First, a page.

Outside the Palace Drug Store on Main Street in downtown Mammoth Spring, Ark., Bill Parker leans into the back of his truck, reaches for a tackle bag and digs through a fly box. After filling himself with the Palace Tuesday lunch special (meatloaf), Parker is done for the day and will soon be on the road home to Kentucky.
He shakes his head. “It’s been slow. Really slow.” He means the fishing. The Spring River, which rises about a half mile from where we are standing from a spring that pumps out about 9 million gallons of 58 degree water per hour, is regularly stocked with rainbow and brown trout. Smallmouth bass and a few of their relatives are natives. The hatchery-bred rainbows are plentiful; the browns not quite so. There’s a rumor that the AG&FC stocks a few brook trout in the Spring but I’ve never seen one.
Parker has been fishing here for years and probably knows the river as well as anyone who has to drive to get here. His report is rather dismal. “I don’t know if it is this heat (90+ with sweltering humidity and full sun) or something else. But it was slow yesterday and slow this morning. The only fish I caught I caught on this thing that I tie. I call it the “ugly bug.”
An appropriate name. Tied on a No. 14 hook and tipped with a dull brass bead it is wrapped in paper bag colored brown thread with a splash of glitter; the body bulging. Orvis doesn’t sell anything that looks like this.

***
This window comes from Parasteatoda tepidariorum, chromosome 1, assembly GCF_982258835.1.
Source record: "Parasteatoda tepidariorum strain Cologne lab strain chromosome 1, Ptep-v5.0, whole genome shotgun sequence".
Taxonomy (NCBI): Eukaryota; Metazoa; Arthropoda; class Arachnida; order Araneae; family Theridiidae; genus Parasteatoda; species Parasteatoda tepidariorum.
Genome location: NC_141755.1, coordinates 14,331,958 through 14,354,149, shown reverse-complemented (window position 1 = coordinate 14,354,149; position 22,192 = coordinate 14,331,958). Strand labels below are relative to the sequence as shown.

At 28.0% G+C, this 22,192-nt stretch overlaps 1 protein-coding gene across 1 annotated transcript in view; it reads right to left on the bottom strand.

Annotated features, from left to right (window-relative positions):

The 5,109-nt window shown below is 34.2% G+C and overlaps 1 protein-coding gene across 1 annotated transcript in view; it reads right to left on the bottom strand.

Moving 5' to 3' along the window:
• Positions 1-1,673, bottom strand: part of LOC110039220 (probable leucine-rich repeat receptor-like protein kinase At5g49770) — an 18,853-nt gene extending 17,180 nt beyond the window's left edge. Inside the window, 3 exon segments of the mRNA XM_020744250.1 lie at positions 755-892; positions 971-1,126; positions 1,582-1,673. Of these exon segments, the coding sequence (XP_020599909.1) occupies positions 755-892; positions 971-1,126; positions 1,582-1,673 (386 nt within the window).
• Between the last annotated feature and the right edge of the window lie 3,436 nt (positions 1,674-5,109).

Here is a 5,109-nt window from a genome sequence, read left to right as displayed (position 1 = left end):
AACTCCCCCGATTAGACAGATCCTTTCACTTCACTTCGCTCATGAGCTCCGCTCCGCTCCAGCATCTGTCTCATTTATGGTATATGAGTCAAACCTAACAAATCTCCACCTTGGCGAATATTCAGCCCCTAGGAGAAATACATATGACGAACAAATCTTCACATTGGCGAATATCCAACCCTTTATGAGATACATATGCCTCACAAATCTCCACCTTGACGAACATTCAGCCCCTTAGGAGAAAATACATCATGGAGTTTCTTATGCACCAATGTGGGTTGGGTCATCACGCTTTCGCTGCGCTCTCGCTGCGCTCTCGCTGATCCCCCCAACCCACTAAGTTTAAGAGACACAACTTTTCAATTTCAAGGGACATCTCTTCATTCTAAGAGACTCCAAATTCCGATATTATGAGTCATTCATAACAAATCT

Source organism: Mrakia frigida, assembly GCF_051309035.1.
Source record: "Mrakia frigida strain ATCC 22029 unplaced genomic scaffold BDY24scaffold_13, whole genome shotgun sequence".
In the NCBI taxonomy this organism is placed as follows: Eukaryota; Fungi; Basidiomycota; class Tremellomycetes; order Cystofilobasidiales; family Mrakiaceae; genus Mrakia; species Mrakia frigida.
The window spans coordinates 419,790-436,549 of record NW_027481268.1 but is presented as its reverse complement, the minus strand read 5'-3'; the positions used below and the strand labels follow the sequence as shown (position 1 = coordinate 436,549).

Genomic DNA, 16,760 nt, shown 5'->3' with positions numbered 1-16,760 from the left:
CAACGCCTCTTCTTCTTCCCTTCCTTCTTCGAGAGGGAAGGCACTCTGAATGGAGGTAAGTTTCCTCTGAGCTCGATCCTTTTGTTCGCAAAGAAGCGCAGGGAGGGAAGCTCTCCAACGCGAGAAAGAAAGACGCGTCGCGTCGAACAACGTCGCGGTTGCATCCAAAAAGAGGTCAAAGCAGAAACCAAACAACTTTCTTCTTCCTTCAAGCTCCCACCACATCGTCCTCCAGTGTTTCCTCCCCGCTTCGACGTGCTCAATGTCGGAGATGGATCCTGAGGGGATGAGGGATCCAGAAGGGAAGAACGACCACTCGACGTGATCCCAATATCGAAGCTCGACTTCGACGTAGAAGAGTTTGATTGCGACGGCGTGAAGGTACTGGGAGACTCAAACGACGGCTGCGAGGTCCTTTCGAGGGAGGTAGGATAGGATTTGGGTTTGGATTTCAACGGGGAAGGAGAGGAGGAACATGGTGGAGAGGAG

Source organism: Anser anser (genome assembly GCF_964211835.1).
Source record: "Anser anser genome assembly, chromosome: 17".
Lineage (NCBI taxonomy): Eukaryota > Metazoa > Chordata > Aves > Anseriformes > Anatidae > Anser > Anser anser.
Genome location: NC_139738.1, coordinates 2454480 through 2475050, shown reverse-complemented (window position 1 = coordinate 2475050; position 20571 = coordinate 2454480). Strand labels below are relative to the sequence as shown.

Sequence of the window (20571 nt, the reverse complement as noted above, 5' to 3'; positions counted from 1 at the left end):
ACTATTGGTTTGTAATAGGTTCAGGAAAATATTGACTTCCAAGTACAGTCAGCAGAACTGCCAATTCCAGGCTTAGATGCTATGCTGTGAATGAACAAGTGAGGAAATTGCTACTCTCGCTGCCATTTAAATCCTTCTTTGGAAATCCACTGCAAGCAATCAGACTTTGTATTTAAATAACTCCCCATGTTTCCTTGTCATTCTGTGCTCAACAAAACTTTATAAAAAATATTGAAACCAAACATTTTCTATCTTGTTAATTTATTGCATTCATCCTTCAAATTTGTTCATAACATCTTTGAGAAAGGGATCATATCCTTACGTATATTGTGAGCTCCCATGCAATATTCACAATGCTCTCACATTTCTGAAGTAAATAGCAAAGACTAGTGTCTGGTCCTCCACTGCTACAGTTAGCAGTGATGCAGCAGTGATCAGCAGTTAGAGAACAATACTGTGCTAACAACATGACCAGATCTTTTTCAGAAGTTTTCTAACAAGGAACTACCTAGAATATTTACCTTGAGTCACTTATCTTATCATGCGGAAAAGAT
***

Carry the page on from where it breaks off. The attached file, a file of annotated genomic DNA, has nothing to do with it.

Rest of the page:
My history with Arkansas’ Spring River reaches back to my time as an undergraduate at Memphis State University (before it blossomed into the University of Memphis). I was introduced to this little stream by Tom Carlson, a friend and professor of American literature. He is also a fine fisherman. Had I been as attentive to Tom’s tutelage in class as a I was to his expertise on the river my writing career might have touched a higher plane.
The water is low, clear; the fish fickle and finicky. I’m at a walk-in area where a 400 yard stretch of the river is wadeable. The half dozen or so other fishermen within eyesight form a mixed bag: a couple of fly rodders are working the far bank. Upstream a couple of bait chunkers are floating corn in a tailout pool. At mid river a shirtless kid in water to his armpits and armed with a Zebco combo is flinging a crawfish crankbait as far as he can. So far he’s the only one I’ve seen catch a fish.
Apparently, though, there is some magic remaining in Bill’s ugly bug. I hook a rainbow on the second cast. It’s small fish but with enough color of indicate that it is not fresh from the hatchery. A few casts later I hook another but then my luck ends as suddenly as it began. The tippet snaps and the fish – momentarily stunned at its unexpected freedom – hovers at the surface then vanishes with a splash.
While prowling through my box for something similar to the ugly bug the kid with the Zebco yells, “Got another one!”
Good. Good for him.